Shock the monkey! Japan uses primates as radiation detectors

Primates inhabiting forests near Fukushima Dai-ichi Nuclear Plant will be fitted with radiation meters and GPS transmitters as Japanese scientists measure fallout from a nuclear accident in March when a tsunami caused extensive damage to the plant, according to the Daily Mail.

Professor Takayuki Takahashi and a team of scientists from Fukushima University will use almost a thousand monkeys to track radiation emissions and ascertain how far they have spread. Previously, helicopters fitted with testing devices were used to monitor radiation but Takahashi explained that whilst aerial monitoring can cover large areas, it can’t test particular movements on the ground. Telling ABC News, “The monkeys can help us get more accurate readings in areas that aren’t so accessible. We’ll get a better idea of how radiation is spread by rain, by plants, by rivers in the forest.” The scientists also intend to carry out similar tests using animals in the wild.

The Daily Mail reports that the city of Minamisoma, where half the population was evacuated over radiation concerns, will also partner with the project. A third of the city lies within the obligatory 12 mile exclusion zone set to safeguard residents against the emissions.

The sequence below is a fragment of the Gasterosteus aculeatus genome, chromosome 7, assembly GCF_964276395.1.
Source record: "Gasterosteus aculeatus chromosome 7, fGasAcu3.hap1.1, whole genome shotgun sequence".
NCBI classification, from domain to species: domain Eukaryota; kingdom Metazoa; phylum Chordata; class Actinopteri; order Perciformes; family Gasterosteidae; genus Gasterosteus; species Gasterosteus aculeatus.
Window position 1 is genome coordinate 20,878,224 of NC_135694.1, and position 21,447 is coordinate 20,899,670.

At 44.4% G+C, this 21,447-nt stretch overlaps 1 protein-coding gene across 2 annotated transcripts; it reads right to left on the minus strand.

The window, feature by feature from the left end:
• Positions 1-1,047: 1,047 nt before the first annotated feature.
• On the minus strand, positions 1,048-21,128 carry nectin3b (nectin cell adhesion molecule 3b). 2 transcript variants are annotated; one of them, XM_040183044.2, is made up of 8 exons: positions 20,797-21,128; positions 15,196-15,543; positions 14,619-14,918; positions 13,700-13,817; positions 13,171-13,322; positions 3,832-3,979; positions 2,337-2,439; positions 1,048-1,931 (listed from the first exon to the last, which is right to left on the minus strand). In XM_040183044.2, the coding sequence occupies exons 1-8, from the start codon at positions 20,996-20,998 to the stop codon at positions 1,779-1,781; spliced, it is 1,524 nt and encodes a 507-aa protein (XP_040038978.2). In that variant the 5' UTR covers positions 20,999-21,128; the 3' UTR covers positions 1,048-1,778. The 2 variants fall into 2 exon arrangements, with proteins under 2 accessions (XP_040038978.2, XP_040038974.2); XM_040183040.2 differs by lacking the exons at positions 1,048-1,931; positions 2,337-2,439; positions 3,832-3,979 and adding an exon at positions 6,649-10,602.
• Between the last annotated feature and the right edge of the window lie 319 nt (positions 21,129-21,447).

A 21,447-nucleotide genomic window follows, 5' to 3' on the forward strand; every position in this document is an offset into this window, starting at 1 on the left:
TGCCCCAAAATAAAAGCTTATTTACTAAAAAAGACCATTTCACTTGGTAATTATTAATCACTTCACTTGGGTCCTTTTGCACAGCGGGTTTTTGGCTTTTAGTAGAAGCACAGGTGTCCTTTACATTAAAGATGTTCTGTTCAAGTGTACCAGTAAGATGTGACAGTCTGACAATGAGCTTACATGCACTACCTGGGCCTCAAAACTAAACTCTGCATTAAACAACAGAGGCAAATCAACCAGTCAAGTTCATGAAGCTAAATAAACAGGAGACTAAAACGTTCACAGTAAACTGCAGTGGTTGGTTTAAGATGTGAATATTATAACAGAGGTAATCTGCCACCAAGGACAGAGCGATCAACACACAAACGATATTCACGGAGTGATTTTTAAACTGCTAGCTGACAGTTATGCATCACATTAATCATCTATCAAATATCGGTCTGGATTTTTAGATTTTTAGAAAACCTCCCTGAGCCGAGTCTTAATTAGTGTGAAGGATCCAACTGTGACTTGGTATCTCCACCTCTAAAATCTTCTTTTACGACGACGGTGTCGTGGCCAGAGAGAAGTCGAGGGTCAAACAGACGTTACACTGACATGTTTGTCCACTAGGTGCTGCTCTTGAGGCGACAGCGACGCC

A recent survey shows that hundreds of people from the Fukushima area were exposed to radiation beyond the recommended levels at the time of the nuclear accident, though an official survey of 1,589 local residents revealed that none were subjected to radiation beyond the tolerated amount for such emergencies, according to a Wall Street Journal report.

The project, commencing in spring, will use a variety of monkeys native to Minamisoma to obtain a wide range of readings from ground level to the tree tops. The GPS transmitters can be removed by remote control but researchers plan to leave them attached to the monkeys for decades to come.

Jude Freeman writes from London.

 

Comments

Global warming trend is up, say NASA and NOAA

2014 was the hottest year on record. Marc Morano, a climate-change skeptic, points out discrepancies in datasets.

Crucified Again: persecution of Christians becomes more widespread

Approximately 100,000 Christians die every year because of their faith. One thousand Nigerian churches destroyed in 2014.

Global warming trend is up, say NASA and NOAA

2014 was the hottest year on record. Marc Morano, a climate-change skeptic, points out discrepancies in datasets.

Crucified Again: persecution of Christians becomes more widespread

Approximately 100,000 Christians die every year because of their faith. One thousand Nigerian churches destroyed in 2014.

This page took 0.1426seconds to load